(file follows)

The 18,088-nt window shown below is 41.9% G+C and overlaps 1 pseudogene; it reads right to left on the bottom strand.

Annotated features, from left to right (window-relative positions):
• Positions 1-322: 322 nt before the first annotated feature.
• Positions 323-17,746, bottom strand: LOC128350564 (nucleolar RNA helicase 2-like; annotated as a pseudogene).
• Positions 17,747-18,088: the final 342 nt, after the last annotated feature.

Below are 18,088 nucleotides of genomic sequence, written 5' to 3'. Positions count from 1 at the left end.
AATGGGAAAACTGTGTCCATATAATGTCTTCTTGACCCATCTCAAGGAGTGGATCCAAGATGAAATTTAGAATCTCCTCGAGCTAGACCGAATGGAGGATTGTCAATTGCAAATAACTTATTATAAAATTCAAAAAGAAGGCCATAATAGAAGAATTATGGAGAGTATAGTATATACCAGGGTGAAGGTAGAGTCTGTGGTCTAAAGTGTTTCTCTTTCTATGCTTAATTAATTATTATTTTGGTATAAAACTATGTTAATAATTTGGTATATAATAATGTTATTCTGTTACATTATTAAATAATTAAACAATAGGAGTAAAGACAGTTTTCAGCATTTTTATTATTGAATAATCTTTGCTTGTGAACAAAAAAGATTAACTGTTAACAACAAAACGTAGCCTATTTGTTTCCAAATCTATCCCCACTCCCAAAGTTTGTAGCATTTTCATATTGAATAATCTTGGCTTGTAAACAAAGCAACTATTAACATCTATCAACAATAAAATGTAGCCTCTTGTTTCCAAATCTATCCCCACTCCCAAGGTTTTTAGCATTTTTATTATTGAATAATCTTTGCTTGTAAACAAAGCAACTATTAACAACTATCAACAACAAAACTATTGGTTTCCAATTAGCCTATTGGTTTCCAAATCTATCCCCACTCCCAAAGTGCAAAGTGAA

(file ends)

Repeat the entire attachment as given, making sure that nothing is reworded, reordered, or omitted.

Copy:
The 18,088-nt window shown below is 41.9% G+C and overlaps 1 pseudogene; it reads right to left on the bottom strand.

Annotated features, from left to right (window-relative positions):
• Positions 1-322: 322 nt before the first annotated feature.
• Positions 323-17,746, bottom strand: LOC128350564 (nucleolar RNA helicase 2-like; annotated as a pseudogene).
• Positions 17,747-18,088: the final 342 nt, after the last annotated feature.

Below are 18,088 nucleotides of genomic sequence, written 5' to 3'. Positions count from 1 at the left end.
AATGGGAAAACTGTGTCCATATAATGTCTTCTTGACCCATCTCAAGGAGTGGATCCAAGATGAAATTTAGAATCTCCTCGAGCTAGACCGAATGGAGGATTGTCAATTGCAAATAACTTATTATAAAATTCAAAAAGAAGGCCATAATAGAAGAATTATGGAGAGTATAGTATATACCAGGGTGAAGGTAGAGTCTGTGGTCTAAAGTGTTTCTCTTTCTATGCTTAATTAATTATTATTTTGGTATAAAACTATGTTAATAATTTGGTATATAATAATGTTATTCTGTTACATTATTAAATAATTAAACAATAGGAGTAAAGACAGTTTTCAGCATTTTTATTATTGAATAATCTTTGCTTGTGAACAAAAAAGATTAACTGTTAACAACAAAACGTAGCCTATTTGTTTCCAAATCTATCCCCACTCCCAAAGTTTGTAGCATTTTCATATTGAATAATCTTGGCTTGTAAACAAAGCAACTATTAACATCTATCAACAATAAAATGTAGCCTCTTGTTTCCAAATCTATCCCCACTCCCAAGGTTTTTAGCATTTTTATTATTGAATAATCTTTGCTTGTAAACAAAGCAACTATTAACAACTATCAACAACAAAACTATTGGTTTCCAATTAGCCTATTGGTTTCCAAATCTATCCCCACTCCCAAAGTGCAAAGTGAA